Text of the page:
Ghost Mask Museum
One man's hand-sculpted collection of colorful masks representing a host of gruesome spirits.
Jiufen Old Street, nestled in the mountains northeast of Taipei City, is often claimed to be the inspiration for Hayao Miyazaki’s animated masterpiece, “Spirited Away.” While that may not be entirely correct, there are plenty of spirits housed in one building in this warren-like complex of charming lanes and staircases.
Tucked away up Shuqi Road (really just a staircase leading from the bustling Jishan Street alley), surrounded by restaurants and lanterns, you’ll find a creepy but colorful collection of masks hanging around a doorway. The door leads to sculptor Wu Jyh Chyang’s museum of over 1,500 self-made ghost masks, chillingly titled the “Painful Life Mask Exhibition.”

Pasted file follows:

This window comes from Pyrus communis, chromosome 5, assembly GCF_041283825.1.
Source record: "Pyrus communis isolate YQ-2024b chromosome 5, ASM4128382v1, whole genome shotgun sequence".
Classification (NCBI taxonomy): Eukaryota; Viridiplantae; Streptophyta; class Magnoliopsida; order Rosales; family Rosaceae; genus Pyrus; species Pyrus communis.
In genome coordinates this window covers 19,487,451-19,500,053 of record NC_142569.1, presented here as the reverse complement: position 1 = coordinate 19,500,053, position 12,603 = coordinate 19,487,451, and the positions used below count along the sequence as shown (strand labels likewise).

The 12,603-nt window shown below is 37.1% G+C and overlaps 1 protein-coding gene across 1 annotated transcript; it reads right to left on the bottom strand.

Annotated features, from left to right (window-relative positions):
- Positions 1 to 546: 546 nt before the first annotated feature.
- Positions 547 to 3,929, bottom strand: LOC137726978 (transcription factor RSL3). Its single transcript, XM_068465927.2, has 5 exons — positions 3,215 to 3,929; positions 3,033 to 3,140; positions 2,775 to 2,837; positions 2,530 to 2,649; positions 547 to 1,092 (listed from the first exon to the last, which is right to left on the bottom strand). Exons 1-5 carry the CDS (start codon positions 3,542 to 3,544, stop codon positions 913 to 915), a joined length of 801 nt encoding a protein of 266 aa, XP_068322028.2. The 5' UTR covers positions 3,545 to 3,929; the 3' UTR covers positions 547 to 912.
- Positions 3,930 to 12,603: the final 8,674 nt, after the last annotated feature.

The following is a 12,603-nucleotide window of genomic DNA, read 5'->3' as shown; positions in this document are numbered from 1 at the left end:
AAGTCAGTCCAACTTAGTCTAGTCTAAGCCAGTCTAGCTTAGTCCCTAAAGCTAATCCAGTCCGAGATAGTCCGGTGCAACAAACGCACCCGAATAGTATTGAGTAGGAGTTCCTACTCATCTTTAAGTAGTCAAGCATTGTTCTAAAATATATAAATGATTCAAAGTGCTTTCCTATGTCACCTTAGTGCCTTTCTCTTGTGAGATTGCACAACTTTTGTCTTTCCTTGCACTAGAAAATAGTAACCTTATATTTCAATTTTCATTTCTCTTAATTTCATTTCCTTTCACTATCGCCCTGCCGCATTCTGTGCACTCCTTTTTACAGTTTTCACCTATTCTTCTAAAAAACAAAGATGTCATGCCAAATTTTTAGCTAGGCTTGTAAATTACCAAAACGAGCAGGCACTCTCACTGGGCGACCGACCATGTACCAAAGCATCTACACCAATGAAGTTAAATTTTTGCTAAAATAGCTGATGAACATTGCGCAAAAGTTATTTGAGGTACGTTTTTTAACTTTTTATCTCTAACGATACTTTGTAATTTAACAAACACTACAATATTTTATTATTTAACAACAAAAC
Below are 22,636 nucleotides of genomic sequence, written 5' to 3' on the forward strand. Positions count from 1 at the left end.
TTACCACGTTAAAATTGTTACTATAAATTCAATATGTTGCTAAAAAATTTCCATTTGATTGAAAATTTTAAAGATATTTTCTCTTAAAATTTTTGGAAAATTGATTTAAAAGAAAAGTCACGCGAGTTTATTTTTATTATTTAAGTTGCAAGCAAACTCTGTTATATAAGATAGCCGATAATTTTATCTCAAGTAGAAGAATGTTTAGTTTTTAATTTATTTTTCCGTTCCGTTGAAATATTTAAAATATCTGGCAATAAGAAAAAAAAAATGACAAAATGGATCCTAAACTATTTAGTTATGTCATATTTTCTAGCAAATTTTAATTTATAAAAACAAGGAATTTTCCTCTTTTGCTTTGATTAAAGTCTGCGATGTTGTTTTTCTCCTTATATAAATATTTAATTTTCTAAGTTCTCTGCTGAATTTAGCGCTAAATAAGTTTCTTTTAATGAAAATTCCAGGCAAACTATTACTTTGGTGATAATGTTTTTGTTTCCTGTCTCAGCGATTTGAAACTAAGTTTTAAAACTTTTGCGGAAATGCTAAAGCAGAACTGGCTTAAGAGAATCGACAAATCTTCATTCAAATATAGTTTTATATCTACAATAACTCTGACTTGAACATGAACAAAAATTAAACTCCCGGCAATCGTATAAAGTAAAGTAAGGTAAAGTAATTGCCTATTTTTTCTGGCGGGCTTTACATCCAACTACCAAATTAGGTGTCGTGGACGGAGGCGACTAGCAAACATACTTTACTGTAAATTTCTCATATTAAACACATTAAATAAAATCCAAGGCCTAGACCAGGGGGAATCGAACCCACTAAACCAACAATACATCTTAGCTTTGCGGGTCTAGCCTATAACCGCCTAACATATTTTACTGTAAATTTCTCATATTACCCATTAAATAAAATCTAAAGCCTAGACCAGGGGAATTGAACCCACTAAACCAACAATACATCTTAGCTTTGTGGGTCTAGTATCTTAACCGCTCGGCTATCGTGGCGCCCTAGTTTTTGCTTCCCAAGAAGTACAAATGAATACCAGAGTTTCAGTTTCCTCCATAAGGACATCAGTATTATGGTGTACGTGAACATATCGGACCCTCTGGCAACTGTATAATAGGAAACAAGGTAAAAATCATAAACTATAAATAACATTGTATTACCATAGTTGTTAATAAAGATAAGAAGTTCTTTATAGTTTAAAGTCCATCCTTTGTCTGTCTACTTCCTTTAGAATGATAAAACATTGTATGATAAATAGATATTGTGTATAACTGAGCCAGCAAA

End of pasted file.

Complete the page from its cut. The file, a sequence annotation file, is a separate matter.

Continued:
The masks depict a wide variety of disfigured creatures, seemingly attempting to warn us of the indulgences that have led to their gruesome deaths. The characters shown in the masks range from the simply absurd and humorous to the downright disgusting. Some look more human, others quite demonic, and each is given a unique name: “Smoking Ghost,” “The Boss,” “Coward Ghost,” “Goat Horns Man,” and so on.
Imagine, if you will, a set of props from the cult classic horror movie Hellraiser, only these masks have been doused in bright (albeit now a bit dust-covered) primary colors and adorned with real-life objects such as cigarettes and animal hair. You may even recognize a few, as it seems current political figures have provided just a little inspiration for some of these disturbing creations.
Know Before You Go
The museum is located on Shuqui Road just off Jishan Street, across from the A-Mei Tea House. It's open daily from 9 a.m. to 5 p.m.
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